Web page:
SPONSORED:

Flake: Republicans don't speak out against Trump 'because they want to keep their jobs'

Former Sen. Jeff FlakeJeffrey (Jeff) Lane FlakeFormer GOP lawmaker: Republican Party 'engulfed in lies and fear' Grassley to vote against Tanden nomination Klain on Manchin's objection to Neera Tanden: He 'doesn't answer to us at the White House' MORE (R-Ariz.) said on Monday that some Republican senators don’t speak out against President TrumpDonald TrumpHouse passes voting rights and elections reform bill DEA places agent seen outside Capitol during riot on leave Georgia Gov. Kemp says he'd 'absolutely' back Trump as 2024 nominee MORE’s behavior because they’re afraid of how it could affect their chances at the ballot box. 

“Do you think, senator, that you should have spoken up more? Do you regret that you didn’t speak up more? And why is it so difficult for Republicans to speak up against this president when they don’t believe what he’s doing?” host Gayle KingGayle KingSunday shows preview: CDC school reopening guidance stirs debate; Texas battles winter freeze Sanders spotted wearing his iconic inauguration look a week later Woman who made Sanders's mittens says she's sold out MORE asked Flake on "CBS This Morning."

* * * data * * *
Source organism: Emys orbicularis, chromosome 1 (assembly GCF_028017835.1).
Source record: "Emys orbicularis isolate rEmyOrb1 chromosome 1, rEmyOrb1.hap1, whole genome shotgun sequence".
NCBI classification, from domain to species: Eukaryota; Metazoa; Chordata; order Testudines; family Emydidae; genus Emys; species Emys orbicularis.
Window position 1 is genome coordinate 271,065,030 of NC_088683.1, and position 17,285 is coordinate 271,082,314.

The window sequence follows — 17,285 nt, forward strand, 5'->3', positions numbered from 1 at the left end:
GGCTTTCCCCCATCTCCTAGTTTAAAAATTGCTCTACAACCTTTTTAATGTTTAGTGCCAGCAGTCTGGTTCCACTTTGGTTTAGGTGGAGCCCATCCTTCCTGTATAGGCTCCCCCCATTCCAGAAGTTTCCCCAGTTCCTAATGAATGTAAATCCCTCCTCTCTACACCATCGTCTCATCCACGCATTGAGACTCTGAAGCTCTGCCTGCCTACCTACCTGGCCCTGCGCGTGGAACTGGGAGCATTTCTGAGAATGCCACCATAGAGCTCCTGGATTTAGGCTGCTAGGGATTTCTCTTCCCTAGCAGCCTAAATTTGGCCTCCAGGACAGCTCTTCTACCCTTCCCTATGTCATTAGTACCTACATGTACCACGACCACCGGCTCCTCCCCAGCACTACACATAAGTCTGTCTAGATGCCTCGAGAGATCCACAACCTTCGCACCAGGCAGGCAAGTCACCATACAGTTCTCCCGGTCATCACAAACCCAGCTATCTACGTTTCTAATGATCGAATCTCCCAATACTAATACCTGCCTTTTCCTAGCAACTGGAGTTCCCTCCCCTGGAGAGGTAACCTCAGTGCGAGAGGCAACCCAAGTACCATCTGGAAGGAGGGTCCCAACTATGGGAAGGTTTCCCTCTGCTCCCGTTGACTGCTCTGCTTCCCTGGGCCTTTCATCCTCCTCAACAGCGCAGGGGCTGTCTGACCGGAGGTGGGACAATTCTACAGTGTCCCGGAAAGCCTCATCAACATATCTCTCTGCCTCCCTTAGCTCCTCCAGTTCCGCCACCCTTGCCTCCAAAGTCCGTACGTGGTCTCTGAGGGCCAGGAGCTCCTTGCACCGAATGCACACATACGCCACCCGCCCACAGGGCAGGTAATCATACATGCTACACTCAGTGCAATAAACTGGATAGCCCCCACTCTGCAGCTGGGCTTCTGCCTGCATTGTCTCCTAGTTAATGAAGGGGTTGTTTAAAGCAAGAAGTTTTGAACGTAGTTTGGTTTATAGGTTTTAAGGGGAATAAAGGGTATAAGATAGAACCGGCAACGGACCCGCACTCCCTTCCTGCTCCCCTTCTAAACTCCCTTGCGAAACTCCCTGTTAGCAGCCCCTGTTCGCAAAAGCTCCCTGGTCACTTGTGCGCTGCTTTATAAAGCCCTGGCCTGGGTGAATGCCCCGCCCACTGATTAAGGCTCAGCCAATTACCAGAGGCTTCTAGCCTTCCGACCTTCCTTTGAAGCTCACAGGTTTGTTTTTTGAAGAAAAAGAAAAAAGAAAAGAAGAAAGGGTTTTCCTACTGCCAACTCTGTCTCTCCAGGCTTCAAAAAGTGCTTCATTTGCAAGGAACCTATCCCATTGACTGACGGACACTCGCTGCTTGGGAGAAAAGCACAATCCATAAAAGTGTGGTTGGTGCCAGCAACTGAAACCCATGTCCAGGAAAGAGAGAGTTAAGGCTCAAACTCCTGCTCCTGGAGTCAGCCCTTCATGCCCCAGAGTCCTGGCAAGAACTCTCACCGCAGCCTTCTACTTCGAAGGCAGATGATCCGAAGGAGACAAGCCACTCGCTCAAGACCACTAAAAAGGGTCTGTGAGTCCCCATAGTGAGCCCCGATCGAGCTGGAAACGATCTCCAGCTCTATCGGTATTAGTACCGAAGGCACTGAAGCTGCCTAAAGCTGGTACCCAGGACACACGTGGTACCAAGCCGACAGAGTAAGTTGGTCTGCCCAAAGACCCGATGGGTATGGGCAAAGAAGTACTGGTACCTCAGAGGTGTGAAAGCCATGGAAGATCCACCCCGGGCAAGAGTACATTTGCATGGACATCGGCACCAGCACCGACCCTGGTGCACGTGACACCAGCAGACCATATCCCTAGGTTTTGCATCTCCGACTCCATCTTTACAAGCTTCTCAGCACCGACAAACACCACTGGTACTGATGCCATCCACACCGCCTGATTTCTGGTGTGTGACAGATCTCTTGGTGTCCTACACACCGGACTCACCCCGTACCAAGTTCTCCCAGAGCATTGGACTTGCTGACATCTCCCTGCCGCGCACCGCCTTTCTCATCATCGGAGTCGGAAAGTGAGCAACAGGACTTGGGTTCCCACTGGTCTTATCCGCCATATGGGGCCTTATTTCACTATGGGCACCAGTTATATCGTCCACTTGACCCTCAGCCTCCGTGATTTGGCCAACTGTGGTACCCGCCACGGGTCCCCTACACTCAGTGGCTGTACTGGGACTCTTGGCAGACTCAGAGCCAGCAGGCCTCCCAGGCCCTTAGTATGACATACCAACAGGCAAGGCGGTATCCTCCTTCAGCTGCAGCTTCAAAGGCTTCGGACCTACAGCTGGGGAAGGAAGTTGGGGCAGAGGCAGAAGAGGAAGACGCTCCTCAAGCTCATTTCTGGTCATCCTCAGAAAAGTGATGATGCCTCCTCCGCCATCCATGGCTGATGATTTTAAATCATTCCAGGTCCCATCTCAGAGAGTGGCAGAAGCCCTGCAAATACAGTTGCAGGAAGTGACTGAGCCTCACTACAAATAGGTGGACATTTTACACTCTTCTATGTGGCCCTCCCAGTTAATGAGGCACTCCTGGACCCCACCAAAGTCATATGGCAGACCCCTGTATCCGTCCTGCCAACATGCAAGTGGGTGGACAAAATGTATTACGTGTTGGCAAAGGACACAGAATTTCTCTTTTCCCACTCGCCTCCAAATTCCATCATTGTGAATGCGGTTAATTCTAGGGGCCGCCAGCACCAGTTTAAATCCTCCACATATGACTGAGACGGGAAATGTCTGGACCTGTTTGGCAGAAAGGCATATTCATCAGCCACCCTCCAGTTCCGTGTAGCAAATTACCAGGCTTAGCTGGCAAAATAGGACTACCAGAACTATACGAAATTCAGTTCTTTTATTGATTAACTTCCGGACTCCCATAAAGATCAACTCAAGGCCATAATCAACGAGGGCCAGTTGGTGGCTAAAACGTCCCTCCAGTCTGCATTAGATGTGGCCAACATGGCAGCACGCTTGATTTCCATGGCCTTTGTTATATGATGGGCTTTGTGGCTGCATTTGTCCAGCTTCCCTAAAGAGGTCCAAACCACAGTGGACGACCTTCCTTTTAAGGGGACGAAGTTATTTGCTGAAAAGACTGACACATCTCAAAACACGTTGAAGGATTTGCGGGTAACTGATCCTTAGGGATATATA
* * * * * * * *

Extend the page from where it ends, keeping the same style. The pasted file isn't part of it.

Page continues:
ADVERTISEMENT

“Well, because they want to keep their jobs, and the president is extremely popular among Republican primary voters,” Flake said. “That is a subset of a subset of a subset. But they are those who decide who represents the party and the general election.” 

Flake, who was very vocal in his criticism of Trump until the Arizona Republican retired from the Senate in 2018, was also pressed about comments he made last year in an op-ed in which he said that Senate Republicans will also be on trial when the upper chamber takes on Trump’s impeachment case.

“They are, in a sense, because this president won’t be there forever,” Flake said. “He’ll either be gone this time next year or four years from now. Then what happens to the Republican Party?”

ADVERTISEMENT

“My fear is people out there know that, even if this is not an impeachable offense, that the president did something wrong and for Republicans to maintain that he didn’t is just wrong,” he continued. “And this has long-term ramifications for the party if we act as if we are just devoted to the president no matter what out of this cult of personality that we’ve seen. We certainly saw it in the House.”

He was also asked about his past criticism of Trump while serving in Congress and whether he wished he would have done things differently then. 

“You always look back and say I could have done this differently or that,” he said.

“But I did speak up and I decided that I would have to condone behavior I couldn’t condone or accept positions I couldn’t accept if I wanted to win reelection. That’s why I didn’t," he added.